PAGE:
One for the Ages

Partner with a primary care physician for a lifetime of good health

Brenda McSherry, FNP, is a provider at the Mizzou Quick Care clinics

Establishing a relationship with a primary care physician is one of the most important things you can do for your health. In addition to seeing you when you’re sick, your physician becomes your partner in preventative medicine.

Lucas Buffaloe, MD
Lucas Buffaloe, MD

For people in their 20s and 30s, most preventive services focus on behaviors.

“They don’t often have heart disease and rarely get cancer, so what we worry about is: Are they exercising? Eating a healthy diet? Smoking? Drinking more alcohol than they should? Are they using any illegal or dangerous drugs?” said Lucas Buffaloe, MD, a primary care physician with MU Health Care.

During your 40s, 50s and 60s, the focus shifts more toward preventing heart disease and detecting cancers.

“We’re checking people’s cholesterol levels, screening for colon cancer or breast cancer,” Buffaloe said.

It’s also important to note that no matter what your age — or what health issues you might have had in the past — it’s never too late to take action toward a healthier future.

“There isn’t really one point where you’re not going to be able to get your health back,” Buffaloe said. “I will say that the longer you go without taking care of your health, the harder it is to regain the health that you’ve lost. But it’s still possible to make improvements in your health, whatever your age is.”

To that end, one of the most important things you can do is get moving.

“We know that physical activity preserves health,” Buffaloe said.

He encourages patients to remember that any physical activity, no matter how small, is better than no physical activity at all.

“Find something you can do that gets you up and gets you moving,” Buffaloe said. “It can be broken up in small amounts throughout the day or big chunks a few days a week. Don’t get discouraged if you can’t exercise a lot when you’re first starting out. The important thing is to get started.”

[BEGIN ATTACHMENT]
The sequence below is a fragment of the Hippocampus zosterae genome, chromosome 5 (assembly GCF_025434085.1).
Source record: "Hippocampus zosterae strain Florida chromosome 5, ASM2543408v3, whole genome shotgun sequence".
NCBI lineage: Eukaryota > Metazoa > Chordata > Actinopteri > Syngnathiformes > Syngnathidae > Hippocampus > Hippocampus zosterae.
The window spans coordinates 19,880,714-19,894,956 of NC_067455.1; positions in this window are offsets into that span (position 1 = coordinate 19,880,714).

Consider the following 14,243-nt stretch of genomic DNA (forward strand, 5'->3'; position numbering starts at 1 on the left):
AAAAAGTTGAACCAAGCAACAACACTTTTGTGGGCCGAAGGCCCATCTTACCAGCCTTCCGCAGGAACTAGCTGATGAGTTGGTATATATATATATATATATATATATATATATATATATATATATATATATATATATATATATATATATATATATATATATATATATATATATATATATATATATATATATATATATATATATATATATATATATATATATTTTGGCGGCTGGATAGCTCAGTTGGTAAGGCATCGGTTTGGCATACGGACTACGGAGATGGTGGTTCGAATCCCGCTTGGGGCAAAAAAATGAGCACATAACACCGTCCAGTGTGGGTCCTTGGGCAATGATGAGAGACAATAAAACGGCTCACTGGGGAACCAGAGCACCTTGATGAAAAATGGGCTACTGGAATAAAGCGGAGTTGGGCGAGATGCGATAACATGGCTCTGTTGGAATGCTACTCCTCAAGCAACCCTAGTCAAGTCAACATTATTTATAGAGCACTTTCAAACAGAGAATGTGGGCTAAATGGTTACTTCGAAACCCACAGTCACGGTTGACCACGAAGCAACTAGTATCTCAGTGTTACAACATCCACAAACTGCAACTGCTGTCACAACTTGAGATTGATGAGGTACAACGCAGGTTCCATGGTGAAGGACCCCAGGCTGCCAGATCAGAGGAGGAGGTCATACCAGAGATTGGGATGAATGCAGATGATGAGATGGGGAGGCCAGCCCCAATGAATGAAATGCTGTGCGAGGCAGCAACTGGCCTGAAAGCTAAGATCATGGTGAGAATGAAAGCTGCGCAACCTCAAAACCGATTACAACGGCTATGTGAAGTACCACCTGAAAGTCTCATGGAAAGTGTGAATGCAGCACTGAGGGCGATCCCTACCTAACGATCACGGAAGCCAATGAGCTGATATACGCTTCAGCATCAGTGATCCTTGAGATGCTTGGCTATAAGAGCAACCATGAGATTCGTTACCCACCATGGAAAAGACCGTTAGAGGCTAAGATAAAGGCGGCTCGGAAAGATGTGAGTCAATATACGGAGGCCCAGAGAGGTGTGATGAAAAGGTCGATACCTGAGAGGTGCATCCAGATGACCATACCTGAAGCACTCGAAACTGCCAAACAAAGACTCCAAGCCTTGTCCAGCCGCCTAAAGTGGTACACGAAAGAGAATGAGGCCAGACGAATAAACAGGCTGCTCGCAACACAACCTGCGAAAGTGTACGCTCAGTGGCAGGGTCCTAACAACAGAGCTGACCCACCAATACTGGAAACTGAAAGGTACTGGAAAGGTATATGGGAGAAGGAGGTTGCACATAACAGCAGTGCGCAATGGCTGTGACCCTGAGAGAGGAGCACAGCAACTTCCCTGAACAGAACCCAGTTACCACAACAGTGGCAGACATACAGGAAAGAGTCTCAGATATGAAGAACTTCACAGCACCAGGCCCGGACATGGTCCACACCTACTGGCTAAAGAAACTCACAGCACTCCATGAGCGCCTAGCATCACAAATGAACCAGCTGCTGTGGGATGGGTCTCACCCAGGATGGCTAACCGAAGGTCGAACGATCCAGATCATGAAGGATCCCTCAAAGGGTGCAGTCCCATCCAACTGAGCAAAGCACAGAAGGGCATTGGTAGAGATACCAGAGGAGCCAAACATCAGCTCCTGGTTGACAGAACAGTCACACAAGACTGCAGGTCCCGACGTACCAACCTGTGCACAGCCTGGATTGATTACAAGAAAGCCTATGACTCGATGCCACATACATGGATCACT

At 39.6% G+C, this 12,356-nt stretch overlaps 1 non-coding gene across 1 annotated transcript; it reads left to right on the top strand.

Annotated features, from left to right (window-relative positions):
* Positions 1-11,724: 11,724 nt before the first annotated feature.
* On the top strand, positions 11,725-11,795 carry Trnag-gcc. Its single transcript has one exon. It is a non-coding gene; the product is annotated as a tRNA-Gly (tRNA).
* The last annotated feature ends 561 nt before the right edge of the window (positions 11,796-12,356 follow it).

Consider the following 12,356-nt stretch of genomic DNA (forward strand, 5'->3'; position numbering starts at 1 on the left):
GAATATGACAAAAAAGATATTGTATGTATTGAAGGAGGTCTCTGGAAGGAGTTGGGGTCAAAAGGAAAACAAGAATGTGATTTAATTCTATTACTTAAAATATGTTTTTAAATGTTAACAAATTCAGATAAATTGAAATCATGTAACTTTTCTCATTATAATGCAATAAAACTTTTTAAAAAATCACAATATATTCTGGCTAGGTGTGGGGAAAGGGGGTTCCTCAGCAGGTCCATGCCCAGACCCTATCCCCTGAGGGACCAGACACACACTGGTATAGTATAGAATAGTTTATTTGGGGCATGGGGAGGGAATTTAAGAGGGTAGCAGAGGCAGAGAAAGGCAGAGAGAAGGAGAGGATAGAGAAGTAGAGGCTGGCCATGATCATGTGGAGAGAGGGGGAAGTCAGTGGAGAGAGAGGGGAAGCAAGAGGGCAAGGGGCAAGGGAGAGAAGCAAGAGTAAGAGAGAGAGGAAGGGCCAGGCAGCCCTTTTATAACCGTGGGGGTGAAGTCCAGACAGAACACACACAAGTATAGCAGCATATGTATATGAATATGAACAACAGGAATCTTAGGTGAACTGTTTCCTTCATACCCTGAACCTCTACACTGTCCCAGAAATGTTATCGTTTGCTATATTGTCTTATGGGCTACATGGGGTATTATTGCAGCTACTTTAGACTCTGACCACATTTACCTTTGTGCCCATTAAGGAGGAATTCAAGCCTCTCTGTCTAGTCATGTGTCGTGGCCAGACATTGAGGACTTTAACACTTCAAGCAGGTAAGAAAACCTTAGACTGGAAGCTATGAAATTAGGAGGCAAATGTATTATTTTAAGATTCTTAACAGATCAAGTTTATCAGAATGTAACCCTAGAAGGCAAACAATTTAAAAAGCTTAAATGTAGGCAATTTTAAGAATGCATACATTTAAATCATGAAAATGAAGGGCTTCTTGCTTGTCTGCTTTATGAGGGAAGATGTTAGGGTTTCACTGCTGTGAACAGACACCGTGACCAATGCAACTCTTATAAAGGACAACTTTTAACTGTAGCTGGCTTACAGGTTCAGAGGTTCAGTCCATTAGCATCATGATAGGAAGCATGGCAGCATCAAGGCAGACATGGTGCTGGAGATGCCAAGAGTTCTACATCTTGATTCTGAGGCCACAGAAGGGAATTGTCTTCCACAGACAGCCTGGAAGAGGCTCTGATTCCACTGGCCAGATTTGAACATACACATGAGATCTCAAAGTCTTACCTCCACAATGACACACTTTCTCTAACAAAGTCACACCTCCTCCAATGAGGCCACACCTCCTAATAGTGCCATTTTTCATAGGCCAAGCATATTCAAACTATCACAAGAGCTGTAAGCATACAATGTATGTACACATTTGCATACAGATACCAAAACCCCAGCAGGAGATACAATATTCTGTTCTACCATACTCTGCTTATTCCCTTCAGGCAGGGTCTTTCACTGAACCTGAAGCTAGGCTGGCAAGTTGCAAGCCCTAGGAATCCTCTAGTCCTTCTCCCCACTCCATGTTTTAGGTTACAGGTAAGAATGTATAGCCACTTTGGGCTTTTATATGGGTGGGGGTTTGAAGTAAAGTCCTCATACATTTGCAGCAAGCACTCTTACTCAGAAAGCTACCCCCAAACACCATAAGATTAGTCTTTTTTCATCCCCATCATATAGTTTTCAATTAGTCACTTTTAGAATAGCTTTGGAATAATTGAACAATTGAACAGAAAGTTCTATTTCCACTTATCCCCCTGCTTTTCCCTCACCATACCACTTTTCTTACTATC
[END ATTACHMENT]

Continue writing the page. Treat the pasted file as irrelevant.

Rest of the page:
Primary Care experience


If your primary care physician doesn’t have any same-day appointments for a sudden ailment or you require after-hours assistance, MU Health Care has three convenient care options.

Mizzou Quick Care

Conveniently located in Columbia’s three Hy-Vee grocery stores on West Broadway, Conley Road and Nifong Boulevard, Mizzou Quick Care clinics are open from 7 a.m. to 7 p.m. Monday through Friday and 8 a.m. to 4 p.m. on weekends. Nurse practitioners on staff see patients 24 months and older for common illnesses such as cold and cough, insect bites, allergies, simple rashes, sports and camp physicals, flu vaccinations and adult tetanus booster.

Mizzou Urgent Care

For conditions that aren’t life-threatening but still require immediate attention, visit Mizzou Urgent Care, 551 E. Southampton Drive. The physicians there see patients for issues such as cuts and burns, joint and muscle injuries, urinary tract infections and work-related injuries. Mizzou Urgent Care also offers imaging services such as X-rays and lab work such as blood tests.

Video Visits

Use your smartphone, tablet or computer to connect with a board-certified physician without leaving your home or office. Providers are available 24/7/365 for conditions such as cold and flu, sinus infections, pink eye, abdominal pain and migraines. Each visit costs $59.

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